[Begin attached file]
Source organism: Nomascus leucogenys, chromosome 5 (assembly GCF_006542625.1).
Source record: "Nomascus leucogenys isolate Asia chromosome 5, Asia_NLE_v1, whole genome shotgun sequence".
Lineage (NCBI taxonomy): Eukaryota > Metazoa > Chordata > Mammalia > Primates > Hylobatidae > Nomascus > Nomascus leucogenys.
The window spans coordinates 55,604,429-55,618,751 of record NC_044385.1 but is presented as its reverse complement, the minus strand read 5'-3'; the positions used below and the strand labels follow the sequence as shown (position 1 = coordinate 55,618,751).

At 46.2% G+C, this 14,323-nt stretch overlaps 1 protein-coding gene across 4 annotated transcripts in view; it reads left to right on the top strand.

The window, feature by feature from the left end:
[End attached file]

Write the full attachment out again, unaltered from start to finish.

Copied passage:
Source organism: Nomascus leucogenys, chromosome 5 (assembly GCF_006542625.1).
Source record: "Nomascus leucogenys isolate Asia chromosome 5, Asia_NLE_v1, whole genome shotgun sequence".
Lineage (NCBI taxonomy): Eukaryota > Metazoa > Chordata > Mammalia > Primates > Hylobatidae > Nomascus > Nomascus leucogenys.
The window spans coordinates 55,604,429-55,618,751 of record NC_044385.1 but is presented as its reverse complement, the minus strand read 5'-3'; the positions used below and the strand labels follow the sequence as shown (position 1 = coordinate 55,618,751).

At 46.2% G+C, this 14,323-nt stretch overlaps 1 protein-coding gene across 4 annotated transcripts in view; it reads left to right on the top strand.

The window, feature by feature from the left end: